The Comfort Book by Matt Haig

Book Review

Title: The Comfort Book by Matt Haig

Genre: Non-Fiction, Self-Help, Mental Health

Rating: 3.5 Stars

Having read both The Midnight Library and The Humans by Matt Haig I was eager to check out his non-fiction work which seems to be more polarising that his fiction and I was recommended The Comfort Book over How to Stop Time so I picked it up. The Comfort Book falls somewhere between a self help guide and a look into mental health from someone who has experienced it first hand and is able to give advice on the situation, however, I didn’t like that it seemed to push talking and talking therapy when it isn’t a one size fits all situation. The Comfort Book is also extremely short under 300 pages and read a lot quicker than that, I believe I read it in just under 2 hours which is impressive for me considering it is non-fiction which I actively avoid reading unless I have to.

The structure of the book is strange and it doesn’t seem to gave any purpose of end goal in mind, it reads almost like the author has written a diary, taken extracts from it and piled them altogether without much coherence which wasn’t enjoyable to read. Compared to his fictional books I would say that Matt Haig writes fiction better than non-fiction but I do still have to read How to Stop Time to see how that compares to this book and his fictional works before I make a definitely decision on that. I can see where Haig was trying to go with book as he has suffered with mental health issues and wants to share the mentality he used to have and the one he has now and how it has helped him in the long run which I greatly appreciate since talking about your own mental health to strangers isn’t easy and having people know your story isn’t easy. That being said, the way things happened for Haig and the treatments he sought aren’t going to work for everyone.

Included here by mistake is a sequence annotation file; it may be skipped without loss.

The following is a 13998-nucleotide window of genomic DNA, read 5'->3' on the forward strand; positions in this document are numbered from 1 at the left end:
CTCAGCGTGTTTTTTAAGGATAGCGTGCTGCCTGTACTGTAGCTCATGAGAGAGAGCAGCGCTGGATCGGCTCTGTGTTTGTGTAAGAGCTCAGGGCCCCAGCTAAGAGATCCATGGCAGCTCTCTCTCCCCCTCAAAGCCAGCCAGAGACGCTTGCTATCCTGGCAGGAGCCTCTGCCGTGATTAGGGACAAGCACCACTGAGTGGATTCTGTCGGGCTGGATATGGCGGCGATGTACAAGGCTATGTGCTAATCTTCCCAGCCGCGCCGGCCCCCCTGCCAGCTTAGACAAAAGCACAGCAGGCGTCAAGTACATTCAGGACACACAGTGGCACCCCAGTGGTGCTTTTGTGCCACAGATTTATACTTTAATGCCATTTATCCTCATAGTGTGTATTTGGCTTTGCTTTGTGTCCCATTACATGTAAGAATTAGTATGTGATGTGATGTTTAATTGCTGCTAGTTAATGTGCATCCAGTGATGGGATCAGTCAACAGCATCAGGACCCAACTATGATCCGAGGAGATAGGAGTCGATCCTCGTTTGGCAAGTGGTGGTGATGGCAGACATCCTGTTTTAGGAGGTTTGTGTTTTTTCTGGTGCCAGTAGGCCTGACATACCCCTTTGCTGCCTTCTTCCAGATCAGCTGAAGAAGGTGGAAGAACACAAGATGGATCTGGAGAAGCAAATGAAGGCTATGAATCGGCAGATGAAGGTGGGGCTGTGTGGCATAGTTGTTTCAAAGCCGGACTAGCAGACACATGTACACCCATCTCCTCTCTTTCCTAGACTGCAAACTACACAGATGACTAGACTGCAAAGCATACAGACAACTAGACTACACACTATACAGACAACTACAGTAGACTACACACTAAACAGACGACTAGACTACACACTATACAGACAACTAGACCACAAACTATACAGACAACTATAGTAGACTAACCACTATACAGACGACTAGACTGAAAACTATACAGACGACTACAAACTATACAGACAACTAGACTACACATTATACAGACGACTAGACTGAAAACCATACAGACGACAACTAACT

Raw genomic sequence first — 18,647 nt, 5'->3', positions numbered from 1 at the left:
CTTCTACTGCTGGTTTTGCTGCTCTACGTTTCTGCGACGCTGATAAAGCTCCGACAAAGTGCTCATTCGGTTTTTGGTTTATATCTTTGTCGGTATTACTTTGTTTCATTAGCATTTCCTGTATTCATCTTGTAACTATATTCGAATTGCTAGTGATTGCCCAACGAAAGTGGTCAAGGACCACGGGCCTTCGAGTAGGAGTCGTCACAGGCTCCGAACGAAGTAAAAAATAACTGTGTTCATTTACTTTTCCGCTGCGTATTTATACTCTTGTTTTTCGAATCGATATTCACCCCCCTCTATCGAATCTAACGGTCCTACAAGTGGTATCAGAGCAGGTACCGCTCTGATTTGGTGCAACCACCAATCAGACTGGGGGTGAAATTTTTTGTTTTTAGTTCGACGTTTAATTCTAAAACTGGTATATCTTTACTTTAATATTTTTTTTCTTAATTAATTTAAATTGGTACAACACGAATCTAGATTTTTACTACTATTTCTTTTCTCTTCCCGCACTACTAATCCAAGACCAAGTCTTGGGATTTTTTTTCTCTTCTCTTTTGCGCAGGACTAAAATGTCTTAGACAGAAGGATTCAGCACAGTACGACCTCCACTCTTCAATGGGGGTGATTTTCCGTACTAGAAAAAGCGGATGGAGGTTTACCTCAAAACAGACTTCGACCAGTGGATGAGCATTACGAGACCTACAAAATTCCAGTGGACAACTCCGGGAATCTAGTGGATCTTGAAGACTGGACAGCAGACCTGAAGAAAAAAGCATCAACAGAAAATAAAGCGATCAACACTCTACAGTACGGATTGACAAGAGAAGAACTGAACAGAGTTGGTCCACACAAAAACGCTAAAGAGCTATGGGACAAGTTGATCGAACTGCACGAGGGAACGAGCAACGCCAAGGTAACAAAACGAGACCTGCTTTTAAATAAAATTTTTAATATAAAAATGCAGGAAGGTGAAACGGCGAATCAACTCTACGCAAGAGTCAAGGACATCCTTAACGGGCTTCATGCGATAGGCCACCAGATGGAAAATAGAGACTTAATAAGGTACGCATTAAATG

Take me for example, I have struggled with mental health issues for over the past decade and the only thing I have found that works for me is medication since I don’t get on with therapy especially CBT style or talking therapy. Overall, I think The Comfort Book could be very useful to people who have a similar mindset to Haig and they might be able to get a few meaningful things out of it but for me it was a let down although the formatting and writing were good it just wasn’t for me in the end.

Buy it here:


Kindle Edition:                          

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